STEP UP: USQ students (left to right) Maddison Hill, Courtney Brooking, Jacinta Addison and Jane Finch with aged care resident Beryl Stubbersfield.
STEP UP: USQ students (left to right) Maddison Hill, Courtney Brooking, Jacinta Addison and Jane Finch with aged care resident Beryl Stubbersfield. Contributed

Young nurse hopefuls get a taste of real life

A NURSE'S job goes beyond medical care.

That was something University of Southern Queensland (USQ) Ipswich student Courtney Brooking learnt during her recent clinical placement.

Ms Brooking was one of eight USQ Bachelor of Nursing students who spent two weeks learning the ropes at the Tabeel Lutheran Home.

As an aspiring emergency department nurse, Ms Brooking said it was a great experience assisting the registered nurses and she particularly enjoyed working with the elderly.

"It was very valuable to see what services are delivered in an aged care facility," she said.

"I spent a lot of time talking with the residents and it was a privilege to hear their stories and get to know them."During her placement, Ms Brooking was asked to help monitor patient needs, such as checking blood glucose levels regularly, and assisting with activities such as eating and moving.

While nervous ahead of the experience, Ms Brooking said working in the aged care facility was more than what she expected.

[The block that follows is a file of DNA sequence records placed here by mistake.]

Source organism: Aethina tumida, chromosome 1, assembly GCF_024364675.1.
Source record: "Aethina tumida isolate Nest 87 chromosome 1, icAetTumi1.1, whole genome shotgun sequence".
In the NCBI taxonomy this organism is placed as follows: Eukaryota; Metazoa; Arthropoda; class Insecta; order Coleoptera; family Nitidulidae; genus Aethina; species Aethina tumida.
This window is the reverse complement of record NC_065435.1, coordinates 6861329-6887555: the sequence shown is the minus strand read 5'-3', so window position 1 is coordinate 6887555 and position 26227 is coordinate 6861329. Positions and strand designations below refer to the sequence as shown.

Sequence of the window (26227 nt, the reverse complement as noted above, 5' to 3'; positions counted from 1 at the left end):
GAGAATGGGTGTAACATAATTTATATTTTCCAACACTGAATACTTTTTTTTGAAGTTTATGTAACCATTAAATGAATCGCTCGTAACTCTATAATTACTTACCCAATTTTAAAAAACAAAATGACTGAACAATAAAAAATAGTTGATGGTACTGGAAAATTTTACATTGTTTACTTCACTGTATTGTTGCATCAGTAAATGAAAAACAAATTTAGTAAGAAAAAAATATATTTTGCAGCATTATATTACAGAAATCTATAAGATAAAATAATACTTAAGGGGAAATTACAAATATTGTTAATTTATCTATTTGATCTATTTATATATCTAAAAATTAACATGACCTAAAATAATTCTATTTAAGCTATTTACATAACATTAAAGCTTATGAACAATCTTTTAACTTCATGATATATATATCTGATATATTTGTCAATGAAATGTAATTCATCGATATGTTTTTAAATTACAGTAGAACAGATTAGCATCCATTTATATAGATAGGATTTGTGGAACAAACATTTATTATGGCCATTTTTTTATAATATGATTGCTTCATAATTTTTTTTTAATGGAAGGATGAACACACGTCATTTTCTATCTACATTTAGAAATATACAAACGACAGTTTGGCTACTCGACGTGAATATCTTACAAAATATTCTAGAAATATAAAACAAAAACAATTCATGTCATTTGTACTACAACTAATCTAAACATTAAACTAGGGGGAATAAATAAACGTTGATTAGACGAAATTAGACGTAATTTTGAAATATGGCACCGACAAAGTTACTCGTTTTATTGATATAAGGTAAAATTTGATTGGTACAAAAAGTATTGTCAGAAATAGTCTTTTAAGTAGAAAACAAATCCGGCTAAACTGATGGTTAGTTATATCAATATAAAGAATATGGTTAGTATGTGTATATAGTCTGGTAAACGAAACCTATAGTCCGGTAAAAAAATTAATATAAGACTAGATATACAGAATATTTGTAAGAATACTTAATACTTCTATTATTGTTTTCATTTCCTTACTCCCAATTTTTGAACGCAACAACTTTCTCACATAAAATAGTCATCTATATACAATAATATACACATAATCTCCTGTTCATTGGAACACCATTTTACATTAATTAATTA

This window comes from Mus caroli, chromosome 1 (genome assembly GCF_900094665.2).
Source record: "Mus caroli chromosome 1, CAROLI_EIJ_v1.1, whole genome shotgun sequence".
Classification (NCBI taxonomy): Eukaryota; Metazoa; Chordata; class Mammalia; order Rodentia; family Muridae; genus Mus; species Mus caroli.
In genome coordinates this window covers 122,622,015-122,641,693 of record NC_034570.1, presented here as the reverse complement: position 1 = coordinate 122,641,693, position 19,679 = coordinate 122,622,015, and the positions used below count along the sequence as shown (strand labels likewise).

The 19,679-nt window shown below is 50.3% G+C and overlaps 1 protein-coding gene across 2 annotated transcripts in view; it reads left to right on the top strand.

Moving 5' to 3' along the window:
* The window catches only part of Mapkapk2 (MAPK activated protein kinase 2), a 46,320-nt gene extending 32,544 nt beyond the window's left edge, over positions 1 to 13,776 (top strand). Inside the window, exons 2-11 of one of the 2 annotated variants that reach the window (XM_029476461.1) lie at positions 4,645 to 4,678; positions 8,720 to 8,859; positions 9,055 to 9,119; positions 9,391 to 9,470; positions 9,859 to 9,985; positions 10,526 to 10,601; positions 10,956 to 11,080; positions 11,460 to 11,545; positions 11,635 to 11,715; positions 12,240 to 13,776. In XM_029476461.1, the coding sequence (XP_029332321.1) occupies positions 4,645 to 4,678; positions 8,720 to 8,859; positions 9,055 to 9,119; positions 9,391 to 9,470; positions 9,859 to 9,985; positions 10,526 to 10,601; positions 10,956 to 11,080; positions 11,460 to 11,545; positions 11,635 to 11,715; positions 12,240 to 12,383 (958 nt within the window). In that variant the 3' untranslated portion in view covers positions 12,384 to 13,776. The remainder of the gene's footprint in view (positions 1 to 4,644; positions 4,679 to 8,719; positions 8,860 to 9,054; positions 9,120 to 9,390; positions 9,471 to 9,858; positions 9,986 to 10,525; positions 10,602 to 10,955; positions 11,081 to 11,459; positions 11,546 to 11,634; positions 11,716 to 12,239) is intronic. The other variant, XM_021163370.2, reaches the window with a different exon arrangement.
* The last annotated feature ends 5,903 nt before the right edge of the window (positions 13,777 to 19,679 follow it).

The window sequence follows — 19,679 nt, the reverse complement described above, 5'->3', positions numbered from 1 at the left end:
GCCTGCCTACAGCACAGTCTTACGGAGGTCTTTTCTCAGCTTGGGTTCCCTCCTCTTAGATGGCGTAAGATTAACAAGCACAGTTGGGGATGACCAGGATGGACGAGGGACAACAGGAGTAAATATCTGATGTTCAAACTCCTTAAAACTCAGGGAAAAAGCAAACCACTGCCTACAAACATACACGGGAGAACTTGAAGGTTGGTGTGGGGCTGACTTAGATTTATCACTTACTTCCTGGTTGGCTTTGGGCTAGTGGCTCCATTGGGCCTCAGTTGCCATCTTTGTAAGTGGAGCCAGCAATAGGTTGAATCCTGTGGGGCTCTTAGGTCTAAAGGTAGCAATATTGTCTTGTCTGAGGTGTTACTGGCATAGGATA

"My placement was one of the most exciting and rewarding things I have ever done," Ms Brooking said.

She also saw that her patients needed more than medical care.

"We got to take the residents to the markets and out for lunch; I even got to perform for them," she said.

"I've been dancing since I was two and also teach dance, so when my facilitator asked if I would like to do a show, we agreed. "It was amazing to see all the smiles on the residents' faces."

USQ Bachelor of Nursing students are required to complete 21 weeks of clinical placement over three years.

USQ Lecturer (Nursing) Dianne Maher said work placements are an opportunity for students to get real hands-on experience and an insight into different clinical areas.

"Almost 50 percent of the Bachelor of Nursing program is devoted to clinical placements across a wide variety of health care settings, and students prepare for placement in the simulation laboratories on-campus," Mrs Maher said.

"By gaining learning opportunities, our students develop their ability to work effectively and integrate theory to practice."

Inspired by her time at the Tabeel Lutheran Home, Ms Brooking applied for a job at the Bundaleer Lodge Nursing Home and is now working part-time as an assistant nurse.



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